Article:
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Offline Conrad Hoffman

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FWIW, I had a Julie standard cell oven with Eppley cells. Julie was odd in that they used a higher temperature for the inner oven, 37C. Maybe higher temperature testing was for people like that.
« Last Edit: January 08, 2024, 01:36:27 pm by Conrad Hoffman »
 

Offline iMo

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I made a measurement (1 day long 34401A, HiZ input) on my Muirhead Ref Cell and got TC between +6..+9uV/C.
Is that typical for my cell (unsaturated perhaps)? It seems to me the TC is much lower, there is another mechanism influencing it (discharging in the HiZ DMM input?).
My cell is close to EOL based on the voltage, also I tilted it flat for a while before the measurement (grhh), anyhow below the data.
Muirhead D-845-D
Reference Cell
No: 459872

PS: added the graphs with first 3.5h cut off..
« Last Edit: April 04, 2024, 10:01:25 am by iMo »
 

Offline Dr. FrankTopic starter

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I made a measurement (1 day long 34401A, HiZ input) on my Muirhead Ref Cell and got TC between +6..+9uV/C.
Is that typical for my cell (unsaturated perhaps)? It seems to me the TC is much lower, there is another mechanism influencing it (discharging in the HiZ DMM input?).
My cell is close to EOL based on the voltage, also I tilted it flat for a while before the measurement (grhh), anyhow below the data.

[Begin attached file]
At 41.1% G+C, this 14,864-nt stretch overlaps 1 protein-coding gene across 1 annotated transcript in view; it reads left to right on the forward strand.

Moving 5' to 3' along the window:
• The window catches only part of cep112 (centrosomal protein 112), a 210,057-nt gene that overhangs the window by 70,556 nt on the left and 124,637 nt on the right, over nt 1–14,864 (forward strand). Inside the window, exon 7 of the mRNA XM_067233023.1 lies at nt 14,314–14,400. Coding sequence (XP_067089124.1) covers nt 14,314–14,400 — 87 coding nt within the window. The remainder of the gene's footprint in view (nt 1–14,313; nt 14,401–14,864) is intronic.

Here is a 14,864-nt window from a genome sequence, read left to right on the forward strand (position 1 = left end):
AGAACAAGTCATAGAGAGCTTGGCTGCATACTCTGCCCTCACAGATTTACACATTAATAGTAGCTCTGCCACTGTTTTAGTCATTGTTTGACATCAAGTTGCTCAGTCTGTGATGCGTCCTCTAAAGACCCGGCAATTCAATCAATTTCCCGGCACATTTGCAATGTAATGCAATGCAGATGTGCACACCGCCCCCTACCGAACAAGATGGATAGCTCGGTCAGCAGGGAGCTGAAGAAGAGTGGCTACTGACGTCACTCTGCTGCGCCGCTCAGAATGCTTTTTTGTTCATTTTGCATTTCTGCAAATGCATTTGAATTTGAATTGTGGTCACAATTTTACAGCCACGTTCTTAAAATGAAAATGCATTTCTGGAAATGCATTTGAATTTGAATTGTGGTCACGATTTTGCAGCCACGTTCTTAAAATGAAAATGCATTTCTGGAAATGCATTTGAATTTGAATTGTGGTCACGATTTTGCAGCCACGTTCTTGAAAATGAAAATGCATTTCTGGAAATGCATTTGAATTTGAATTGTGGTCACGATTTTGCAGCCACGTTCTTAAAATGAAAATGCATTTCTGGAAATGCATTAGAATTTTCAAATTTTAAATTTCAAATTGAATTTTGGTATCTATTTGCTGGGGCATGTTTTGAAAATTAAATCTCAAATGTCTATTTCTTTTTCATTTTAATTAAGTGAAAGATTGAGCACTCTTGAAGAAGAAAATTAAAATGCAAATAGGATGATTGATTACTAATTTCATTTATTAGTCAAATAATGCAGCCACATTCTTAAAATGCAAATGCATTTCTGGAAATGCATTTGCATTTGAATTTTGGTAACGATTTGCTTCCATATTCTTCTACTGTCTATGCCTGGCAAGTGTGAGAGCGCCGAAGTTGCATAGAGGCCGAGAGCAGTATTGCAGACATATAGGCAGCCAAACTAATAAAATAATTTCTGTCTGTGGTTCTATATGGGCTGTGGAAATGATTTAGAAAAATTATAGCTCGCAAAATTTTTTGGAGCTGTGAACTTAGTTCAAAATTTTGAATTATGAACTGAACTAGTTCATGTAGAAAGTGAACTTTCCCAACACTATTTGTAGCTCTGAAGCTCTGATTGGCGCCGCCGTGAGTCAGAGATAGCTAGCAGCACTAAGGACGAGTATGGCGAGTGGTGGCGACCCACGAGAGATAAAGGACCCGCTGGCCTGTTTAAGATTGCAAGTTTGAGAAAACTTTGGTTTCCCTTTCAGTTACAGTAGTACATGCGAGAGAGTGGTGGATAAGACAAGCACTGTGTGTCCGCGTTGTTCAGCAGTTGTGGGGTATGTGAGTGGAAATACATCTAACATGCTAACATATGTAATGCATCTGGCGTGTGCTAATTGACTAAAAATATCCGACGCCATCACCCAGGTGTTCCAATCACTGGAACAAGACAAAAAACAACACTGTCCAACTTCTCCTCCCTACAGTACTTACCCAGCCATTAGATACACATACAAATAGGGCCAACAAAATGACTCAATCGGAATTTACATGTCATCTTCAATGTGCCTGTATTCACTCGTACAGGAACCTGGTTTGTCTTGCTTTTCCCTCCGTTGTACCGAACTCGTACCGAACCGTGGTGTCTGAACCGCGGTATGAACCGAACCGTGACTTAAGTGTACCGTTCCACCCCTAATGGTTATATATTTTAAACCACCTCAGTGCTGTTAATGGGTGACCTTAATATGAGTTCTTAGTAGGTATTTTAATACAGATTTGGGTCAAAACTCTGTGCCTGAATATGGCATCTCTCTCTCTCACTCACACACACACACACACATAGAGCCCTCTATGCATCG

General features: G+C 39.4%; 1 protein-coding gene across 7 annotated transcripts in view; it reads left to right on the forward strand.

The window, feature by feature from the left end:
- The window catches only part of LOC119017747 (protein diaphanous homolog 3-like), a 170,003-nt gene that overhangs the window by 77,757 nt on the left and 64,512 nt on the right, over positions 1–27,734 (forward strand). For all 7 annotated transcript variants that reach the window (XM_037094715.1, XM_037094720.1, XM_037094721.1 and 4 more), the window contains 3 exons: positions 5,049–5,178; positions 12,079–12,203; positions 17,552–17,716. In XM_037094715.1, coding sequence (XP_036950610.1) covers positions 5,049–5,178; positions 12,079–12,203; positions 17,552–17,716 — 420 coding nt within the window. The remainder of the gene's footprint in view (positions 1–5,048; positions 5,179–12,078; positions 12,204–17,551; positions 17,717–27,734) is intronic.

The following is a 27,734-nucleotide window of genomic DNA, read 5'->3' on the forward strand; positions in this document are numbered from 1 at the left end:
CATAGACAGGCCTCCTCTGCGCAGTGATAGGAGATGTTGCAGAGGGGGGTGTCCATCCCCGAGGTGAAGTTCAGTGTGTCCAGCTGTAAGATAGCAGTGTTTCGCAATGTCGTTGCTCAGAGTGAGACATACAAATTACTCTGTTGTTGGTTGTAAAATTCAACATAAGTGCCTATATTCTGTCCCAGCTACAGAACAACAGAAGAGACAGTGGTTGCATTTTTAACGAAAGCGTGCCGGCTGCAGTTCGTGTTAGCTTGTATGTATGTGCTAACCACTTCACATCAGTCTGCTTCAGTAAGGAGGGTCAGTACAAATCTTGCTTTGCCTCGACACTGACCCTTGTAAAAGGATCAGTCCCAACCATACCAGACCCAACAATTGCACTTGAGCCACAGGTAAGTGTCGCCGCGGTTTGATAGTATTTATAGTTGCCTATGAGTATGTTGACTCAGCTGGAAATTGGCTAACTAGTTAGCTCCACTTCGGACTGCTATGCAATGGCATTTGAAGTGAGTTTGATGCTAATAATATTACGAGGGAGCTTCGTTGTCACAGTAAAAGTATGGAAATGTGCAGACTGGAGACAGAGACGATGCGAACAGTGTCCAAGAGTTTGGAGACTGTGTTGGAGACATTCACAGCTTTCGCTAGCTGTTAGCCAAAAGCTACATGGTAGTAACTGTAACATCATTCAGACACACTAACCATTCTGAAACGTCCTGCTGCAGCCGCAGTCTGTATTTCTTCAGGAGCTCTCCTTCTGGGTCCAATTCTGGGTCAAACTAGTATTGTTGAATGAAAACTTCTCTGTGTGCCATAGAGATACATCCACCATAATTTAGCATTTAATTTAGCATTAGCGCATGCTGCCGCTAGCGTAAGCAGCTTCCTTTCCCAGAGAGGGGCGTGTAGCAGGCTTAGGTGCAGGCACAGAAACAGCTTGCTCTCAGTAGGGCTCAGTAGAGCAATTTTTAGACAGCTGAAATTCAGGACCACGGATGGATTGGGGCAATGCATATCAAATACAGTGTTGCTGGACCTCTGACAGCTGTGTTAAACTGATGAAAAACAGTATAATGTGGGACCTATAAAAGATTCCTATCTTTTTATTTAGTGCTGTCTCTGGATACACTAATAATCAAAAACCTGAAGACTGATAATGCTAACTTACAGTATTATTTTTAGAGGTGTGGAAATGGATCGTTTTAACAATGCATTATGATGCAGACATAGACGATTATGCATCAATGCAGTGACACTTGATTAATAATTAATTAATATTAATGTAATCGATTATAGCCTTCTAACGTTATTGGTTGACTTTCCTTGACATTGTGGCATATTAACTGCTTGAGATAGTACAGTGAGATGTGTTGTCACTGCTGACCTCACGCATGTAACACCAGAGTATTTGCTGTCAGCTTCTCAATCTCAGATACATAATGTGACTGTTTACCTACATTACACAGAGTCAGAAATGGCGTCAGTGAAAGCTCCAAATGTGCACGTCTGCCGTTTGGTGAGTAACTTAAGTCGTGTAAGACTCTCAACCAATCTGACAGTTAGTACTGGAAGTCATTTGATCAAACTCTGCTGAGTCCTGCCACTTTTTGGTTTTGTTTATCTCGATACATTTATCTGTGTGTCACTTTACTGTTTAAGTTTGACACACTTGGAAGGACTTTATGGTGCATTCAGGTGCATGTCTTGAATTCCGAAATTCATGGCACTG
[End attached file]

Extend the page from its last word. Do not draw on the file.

Muirhead D-845-D
Reference Cell
No: 459872

PS: added the graphs with first 3.5h cut off..

Hello,
the 845-D is an unsaturated type, i.e. lesser T.C. (than the -40.6 µV/K of saturated ones), but higher annual drift.
If you search the Internet for "muirhead standard cell 845", you'll find a datasheet on eevblog, which specifies these types to have +/- 5µV/K.

So it's about the ballpark, what you measured, but you have to take the age (does T.C. increase, when a cell is really too old?), and your measurement method into consideration. Latter might show more hysteresis, than the real, lower T.C.. That's hard to decide from your measurements.
Have you properly ruled out the T.C. of your 34401A?

Frank

PS: I think the link to saturated / unsaturated types are here:
https://www.eevblog.com/forum/metrology/weston-cells/msg4031467/#msg4031467
« Last Edit: April 04, 2024, 10:48:38 am by Dr. Frank »
 
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Offline iMo